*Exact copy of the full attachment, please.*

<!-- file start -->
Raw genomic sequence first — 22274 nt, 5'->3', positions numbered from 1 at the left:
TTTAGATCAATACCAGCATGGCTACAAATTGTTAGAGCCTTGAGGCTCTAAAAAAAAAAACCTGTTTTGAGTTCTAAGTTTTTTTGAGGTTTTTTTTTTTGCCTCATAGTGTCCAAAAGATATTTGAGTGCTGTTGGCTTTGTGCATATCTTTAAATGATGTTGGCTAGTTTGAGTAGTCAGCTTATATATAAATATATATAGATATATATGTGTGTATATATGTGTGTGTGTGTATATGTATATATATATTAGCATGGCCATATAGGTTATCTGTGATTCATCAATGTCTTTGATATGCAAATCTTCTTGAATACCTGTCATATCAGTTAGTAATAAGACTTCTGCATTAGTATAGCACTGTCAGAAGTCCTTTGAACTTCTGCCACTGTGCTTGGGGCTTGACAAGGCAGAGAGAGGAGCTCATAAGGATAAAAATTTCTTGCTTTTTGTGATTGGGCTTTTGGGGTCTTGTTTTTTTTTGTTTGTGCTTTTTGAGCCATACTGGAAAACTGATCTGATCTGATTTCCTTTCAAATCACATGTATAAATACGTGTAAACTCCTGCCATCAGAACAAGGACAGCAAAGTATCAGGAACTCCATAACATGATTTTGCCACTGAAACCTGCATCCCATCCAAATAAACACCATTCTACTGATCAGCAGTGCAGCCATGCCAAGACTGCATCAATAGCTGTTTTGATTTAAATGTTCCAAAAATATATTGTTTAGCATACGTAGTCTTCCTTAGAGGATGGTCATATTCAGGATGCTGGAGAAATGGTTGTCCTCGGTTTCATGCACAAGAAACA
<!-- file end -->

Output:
Raw genomic sequence first — 22274 nt, 5'->3', positions numbered from 1 at the left:
TTTAGATCAATACCAGCATGGCTACAAATTGTTAGAGCCTTGAGGCTCTAAAAAAAAAAACCTGTTTTGAGTTCTAAGTTTTTTTGAGGTTTTTTTTTTTGCCTCATAGTGTCCAAAAGATATTTGAGTGCTGTTGGCTTTGTGCATATCTTTAAATGATGTTGGCTAGTTTGAGTAGTCAGCTTATATATAAATATATATAGATATATATGTGTGTATATATGTGTGTGTGTGTATATGTATATATATATTAGCATGGCCATATAGGTTATCTGTGATTCATCAATGTCTTTGATATGCAAATCTTCTTGAATACCTGTCATATCAGTTAGTAATAAGACTTCTGCATTAGTATAGCACTGTCAGAAGTCCTTTGAACTTCTGCCACTGTGCTTGGGGCTTGACAAGGCAGAGAGAGGAGCTCATAAGGATAAAAATTTCTTGCTTTTTGTGATTGGGCTTTTGGGGTCTTGTTTTTTTTTGTTTGTGCTTTTTGAGCCATACTGGAAAACTGATCTGATCTGATTTCCTTTCAAATCACATGTATAAATACGTGTAAACTCCTGCCATCAGAACAAGGACAGCAAAGTATCAGGAACTCCATAACATGATTTTGCCACTGAAACCTGCATCCCATCCAAATAAACACCATTCTACTGATCAGCAGTGCAGCCATGCCAAGACTGCATCAATAGCTGTTTTGATTTAAATGTTCCAAAAATATATTGTTTAGCATACGTAGTCTTCCTTAGAGGATGGTCATATTCAGGATGCTGGAGAAATGGTTGTCCTCGGTTTCATGCACAAGAAACA